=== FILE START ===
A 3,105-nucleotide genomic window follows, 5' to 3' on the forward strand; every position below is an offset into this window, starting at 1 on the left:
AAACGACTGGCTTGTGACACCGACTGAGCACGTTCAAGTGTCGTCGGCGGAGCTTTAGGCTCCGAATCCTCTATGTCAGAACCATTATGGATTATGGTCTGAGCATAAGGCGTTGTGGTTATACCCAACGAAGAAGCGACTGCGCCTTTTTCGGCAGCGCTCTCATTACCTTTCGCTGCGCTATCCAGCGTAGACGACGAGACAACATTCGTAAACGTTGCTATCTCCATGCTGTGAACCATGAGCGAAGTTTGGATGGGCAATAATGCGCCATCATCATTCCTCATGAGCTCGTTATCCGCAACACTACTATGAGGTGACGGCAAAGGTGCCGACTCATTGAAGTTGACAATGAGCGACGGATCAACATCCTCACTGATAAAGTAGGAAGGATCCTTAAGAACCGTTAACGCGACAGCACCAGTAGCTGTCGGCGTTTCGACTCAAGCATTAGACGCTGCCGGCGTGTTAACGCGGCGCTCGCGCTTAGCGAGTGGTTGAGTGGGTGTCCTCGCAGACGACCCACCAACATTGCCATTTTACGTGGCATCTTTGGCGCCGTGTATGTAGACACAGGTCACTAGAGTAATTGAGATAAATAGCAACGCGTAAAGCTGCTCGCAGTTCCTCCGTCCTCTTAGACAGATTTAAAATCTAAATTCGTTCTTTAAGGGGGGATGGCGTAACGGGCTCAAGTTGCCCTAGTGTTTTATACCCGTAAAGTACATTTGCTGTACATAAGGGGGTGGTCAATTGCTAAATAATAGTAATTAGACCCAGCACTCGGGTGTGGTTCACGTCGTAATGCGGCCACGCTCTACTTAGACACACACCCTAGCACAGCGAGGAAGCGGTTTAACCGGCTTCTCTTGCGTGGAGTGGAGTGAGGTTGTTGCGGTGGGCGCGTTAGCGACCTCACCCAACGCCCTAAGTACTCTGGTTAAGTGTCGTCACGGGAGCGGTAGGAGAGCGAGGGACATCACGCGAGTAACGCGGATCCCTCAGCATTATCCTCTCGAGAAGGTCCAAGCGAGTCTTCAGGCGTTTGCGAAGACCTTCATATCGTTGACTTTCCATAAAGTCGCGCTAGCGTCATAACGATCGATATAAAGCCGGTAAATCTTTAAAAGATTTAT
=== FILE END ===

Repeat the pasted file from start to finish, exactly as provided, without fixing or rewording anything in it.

A 3,105-nucleotide genomic window follows, 5' to 3' on the forward strand; every position below is an offset into this window, starting at 1 on the left:
AAACGACTGGCTTGTGACACCGACTGAGCACGTTCAAGTGTCGTCGGCGGAGCTTTAGGCTCCGAATCCTCTATGTCAGAACCATTATGGATTATGGTCTGAGCATAAGGCGTTGTGGTTATACCCAACGAAGAAGCGACTGCGCCTTTTTCGGCAGCGCTCTCATTACCTTTCGCTGCGCTATCCAGCGTAGACGACGAGACAACATTCGTAAACGTTGCTATCTCCATGCTGTGAACCATGAGCGAAGTTTGGATGGGCAATAATGCGCCATCATCATTCCTCATGAGCTCGTTATCCGCAACACTACTATGAGGTGACGGCAAAGGTGCCGACTCATTGAAGTTGACAATGAGCGACGGATCAACATCCTCACTGATAAAGTAGGAAGGATCCTTAAGAACCGTTAACGCGACAGCACCAGTAGCTGTCGGCGTTTCGACTCAAGCATTAGACGCTGCCGGCGTGTTAACGCGGCGCTCGCGCTTAGCGAGTGGTTGAGTGGGTGTCCTCGCAGACGACCCACCAACATTGCCATTTTACGTGGCATCTTTGGCGCCGTGTATGTAGACACAGGTCACTAGAGTAATTGAGATAAATAGCAACGCGTAAAGCTGCTCGCAGTTCCTCCGTCCTCTTAGACAGATTTAAAATCTAAATTCGTTCTTTAAGGGGGGATGGCGTAACGGGCTCAAGTTGCCCTAGTGTTTTATACCCGTAAAGTACATTTGCTGTACATAAGGGGGTGGTCAATTGCTAAATAATAGTAATTAGACCCAGCACTCGGGTGTGGTTCACGTCGTAATGCGGCCACGCTCTACTTAGACACACACCCTAGCACAGCGAGGAAGCGGTTTAACCGGCTTCTCTTGCGTGGAGTGGAGTGAGGTTGTTGCGGTGGGCGCGTTAGCGACCTCACCCAACGCCCTAAGTACTCTGGTTAAGTGTCGTCACGGGAGCGGTAGGAGAGCGAGGGACATCACGCGAGTAACGCGGATCCCTCAGCATTATCCTCTCGAGAAGGTCCAAGCGAGTCTTCAGGCGTTTGCGAAGACCTTCATATCGTTGACTTTCCATAAAGTCGCGCTAGCGTCATAACGATCGATATAAAGCCGGTAAATCTTTAAAAGATTTAT